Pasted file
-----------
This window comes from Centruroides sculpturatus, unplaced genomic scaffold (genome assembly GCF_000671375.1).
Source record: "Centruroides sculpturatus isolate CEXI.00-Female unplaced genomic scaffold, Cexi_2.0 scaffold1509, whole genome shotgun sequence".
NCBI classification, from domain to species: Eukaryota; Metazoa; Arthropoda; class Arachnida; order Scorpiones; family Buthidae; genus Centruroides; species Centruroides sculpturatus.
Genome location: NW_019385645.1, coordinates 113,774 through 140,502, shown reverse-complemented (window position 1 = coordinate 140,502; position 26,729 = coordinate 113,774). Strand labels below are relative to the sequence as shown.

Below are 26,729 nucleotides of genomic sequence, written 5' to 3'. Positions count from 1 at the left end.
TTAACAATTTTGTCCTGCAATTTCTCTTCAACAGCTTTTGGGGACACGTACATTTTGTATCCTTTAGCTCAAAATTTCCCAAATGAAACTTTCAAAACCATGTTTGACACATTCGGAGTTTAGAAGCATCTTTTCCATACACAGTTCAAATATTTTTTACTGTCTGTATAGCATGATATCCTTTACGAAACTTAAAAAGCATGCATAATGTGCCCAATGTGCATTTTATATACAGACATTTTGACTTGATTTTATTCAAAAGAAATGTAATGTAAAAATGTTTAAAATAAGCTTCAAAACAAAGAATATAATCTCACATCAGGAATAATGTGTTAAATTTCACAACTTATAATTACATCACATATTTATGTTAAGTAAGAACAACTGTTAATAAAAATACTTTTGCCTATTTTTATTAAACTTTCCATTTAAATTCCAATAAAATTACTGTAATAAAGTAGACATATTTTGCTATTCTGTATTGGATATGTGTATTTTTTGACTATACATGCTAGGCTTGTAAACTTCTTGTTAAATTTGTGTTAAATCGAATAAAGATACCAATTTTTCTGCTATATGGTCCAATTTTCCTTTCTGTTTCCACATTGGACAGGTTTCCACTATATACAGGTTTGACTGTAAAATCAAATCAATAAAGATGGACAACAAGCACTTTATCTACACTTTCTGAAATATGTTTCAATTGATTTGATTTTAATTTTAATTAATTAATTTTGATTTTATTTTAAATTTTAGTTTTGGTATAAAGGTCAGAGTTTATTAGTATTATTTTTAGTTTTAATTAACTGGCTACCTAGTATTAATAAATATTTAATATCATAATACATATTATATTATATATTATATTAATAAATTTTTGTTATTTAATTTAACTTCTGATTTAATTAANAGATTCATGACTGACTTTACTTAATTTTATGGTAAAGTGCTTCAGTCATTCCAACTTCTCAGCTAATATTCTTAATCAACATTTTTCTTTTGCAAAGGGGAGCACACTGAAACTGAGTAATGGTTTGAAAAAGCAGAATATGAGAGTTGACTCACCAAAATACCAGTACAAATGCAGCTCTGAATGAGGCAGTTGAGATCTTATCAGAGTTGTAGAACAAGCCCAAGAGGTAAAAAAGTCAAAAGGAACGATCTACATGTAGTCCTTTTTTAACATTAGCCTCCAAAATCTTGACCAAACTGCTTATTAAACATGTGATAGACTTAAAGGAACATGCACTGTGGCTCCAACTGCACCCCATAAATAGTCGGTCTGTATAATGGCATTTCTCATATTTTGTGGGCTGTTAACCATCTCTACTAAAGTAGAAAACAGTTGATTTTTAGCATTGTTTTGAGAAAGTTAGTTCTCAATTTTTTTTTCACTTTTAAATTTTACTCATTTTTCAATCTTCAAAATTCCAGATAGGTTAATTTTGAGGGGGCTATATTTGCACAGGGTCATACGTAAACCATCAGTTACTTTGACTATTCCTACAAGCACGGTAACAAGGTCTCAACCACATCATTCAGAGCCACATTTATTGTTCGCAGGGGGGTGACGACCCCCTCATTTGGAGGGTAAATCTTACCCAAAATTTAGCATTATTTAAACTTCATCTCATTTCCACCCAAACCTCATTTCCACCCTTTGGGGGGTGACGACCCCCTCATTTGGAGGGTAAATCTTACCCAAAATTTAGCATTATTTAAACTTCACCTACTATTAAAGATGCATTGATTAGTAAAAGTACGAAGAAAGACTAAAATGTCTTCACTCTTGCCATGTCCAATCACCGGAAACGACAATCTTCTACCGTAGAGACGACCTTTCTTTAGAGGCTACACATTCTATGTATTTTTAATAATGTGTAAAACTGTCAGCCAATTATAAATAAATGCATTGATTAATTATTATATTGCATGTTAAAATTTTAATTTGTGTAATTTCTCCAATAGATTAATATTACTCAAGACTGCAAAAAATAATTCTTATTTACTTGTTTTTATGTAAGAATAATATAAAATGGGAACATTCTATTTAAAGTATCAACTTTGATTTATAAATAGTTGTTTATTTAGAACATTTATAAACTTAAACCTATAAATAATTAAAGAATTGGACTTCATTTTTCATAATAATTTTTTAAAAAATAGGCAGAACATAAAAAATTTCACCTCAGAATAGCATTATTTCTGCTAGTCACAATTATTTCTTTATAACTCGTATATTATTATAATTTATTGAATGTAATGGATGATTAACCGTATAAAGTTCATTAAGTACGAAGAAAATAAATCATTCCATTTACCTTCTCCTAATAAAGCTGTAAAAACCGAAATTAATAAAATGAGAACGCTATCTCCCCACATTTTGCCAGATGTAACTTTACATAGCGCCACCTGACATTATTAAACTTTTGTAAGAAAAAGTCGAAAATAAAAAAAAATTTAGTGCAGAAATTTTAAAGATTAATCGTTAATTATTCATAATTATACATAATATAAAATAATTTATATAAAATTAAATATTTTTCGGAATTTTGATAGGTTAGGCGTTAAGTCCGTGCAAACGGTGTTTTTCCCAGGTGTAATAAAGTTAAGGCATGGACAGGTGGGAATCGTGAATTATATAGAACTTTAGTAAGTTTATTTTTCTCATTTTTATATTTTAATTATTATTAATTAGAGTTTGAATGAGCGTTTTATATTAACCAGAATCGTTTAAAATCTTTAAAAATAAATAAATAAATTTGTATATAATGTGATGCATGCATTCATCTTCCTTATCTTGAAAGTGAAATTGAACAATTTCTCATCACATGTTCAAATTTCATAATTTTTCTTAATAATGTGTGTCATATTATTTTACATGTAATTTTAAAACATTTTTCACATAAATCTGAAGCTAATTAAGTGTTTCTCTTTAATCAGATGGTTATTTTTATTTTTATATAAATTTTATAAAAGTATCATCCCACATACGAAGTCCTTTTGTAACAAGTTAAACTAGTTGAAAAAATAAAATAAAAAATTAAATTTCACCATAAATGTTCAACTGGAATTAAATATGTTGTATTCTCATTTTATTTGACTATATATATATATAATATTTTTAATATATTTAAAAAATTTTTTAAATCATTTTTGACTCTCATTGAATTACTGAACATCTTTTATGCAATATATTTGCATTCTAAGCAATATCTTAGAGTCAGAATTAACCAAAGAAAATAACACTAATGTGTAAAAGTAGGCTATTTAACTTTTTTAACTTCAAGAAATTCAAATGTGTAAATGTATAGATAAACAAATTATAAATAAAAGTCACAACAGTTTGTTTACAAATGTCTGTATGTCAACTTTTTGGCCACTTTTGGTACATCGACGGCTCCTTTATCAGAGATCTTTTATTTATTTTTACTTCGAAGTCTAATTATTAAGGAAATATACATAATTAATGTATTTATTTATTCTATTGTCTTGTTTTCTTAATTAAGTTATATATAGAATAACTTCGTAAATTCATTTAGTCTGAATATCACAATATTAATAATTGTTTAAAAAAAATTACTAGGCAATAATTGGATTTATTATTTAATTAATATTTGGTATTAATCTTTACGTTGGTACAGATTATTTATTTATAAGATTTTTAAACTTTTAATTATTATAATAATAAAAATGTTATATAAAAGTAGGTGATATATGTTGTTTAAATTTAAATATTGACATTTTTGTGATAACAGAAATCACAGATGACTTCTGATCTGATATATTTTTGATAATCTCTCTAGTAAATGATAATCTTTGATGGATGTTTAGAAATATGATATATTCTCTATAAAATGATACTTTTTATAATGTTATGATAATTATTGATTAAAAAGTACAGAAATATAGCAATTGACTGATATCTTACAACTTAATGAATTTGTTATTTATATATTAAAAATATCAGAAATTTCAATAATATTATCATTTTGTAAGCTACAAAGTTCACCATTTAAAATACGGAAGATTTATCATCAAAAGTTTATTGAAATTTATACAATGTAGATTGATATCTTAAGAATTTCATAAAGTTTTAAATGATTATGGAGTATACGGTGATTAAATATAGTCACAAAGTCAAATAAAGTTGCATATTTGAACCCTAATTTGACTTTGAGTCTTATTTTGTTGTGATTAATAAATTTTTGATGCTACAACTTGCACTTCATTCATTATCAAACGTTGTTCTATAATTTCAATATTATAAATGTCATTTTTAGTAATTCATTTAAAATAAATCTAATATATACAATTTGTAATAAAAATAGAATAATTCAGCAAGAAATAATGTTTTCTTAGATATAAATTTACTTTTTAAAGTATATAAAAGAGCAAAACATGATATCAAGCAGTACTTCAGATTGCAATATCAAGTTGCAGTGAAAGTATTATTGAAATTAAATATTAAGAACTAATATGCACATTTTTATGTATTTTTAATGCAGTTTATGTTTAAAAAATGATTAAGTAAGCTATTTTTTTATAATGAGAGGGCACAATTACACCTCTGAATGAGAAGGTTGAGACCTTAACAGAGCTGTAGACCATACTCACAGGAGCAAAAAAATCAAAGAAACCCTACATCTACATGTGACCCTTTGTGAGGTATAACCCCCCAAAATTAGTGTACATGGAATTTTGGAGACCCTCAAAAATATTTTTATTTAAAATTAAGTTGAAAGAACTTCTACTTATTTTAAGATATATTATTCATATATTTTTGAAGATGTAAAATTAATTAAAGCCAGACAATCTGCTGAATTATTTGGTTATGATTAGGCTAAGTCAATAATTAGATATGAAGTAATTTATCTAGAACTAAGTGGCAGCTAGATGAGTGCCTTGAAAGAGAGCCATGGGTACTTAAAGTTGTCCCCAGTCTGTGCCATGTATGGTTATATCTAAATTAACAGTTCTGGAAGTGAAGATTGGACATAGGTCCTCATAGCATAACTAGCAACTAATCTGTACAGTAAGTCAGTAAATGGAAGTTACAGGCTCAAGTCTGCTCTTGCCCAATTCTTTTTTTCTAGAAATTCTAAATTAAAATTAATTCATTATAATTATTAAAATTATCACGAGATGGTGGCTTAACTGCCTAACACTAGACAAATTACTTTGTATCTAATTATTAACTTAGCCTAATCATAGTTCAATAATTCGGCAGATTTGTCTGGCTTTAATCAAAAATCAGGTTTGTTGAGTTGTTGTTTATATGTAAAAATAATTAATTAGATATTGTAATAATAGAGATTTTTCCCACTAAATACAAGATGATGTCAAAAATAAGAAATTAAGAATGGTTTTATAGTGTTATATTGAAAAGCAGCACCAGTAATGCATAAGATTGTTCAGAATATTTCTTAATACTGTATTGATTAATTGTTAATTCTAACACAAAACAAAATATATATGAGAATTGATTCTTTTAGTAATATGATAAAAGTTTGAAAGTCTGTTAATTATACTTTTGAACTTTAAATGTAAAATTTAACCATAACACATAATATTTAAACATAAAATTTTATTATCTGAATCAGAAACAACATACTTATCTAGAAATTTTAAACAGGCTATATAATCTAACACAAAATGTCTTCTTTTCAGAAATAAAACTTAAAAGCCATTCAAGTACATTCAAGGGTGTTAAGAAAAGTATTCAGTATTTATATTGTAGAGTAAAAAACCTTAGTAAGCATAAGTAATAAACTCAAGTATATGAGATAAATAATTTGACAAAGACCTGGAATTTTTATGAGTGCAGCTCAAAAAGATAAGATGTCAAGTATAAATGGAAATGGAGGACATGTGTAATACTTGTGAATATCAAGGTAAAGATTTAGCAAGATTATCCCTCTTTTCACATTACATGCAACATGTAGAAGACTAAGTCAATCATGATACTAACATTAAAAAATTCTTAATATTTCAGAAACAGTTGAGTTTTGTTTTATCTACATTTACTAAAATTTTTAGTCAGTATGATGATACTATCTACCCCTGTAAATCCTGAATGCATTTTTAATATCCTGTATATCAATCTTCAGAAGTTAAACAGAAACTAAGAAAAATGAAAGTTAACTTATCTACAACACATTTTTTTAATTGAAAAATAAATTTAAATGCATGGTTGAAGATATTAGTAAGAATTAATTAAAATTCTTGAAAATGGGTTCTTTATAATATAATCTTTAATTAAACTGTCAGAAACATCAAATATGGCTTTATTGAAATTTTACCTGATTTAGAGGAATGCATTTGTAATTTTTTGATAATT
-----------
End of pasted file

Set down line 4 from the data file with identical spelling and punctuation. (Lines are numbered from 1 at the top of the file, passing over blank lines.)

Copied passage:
Genome location: NW_019385645.1, coordinates 113,774 through 140,502, shown reverse-complemented (window position 1 = coordinate 140,502; position 26,729 = coordinate 113,774). Strand labels below are relative to the sequence as shown.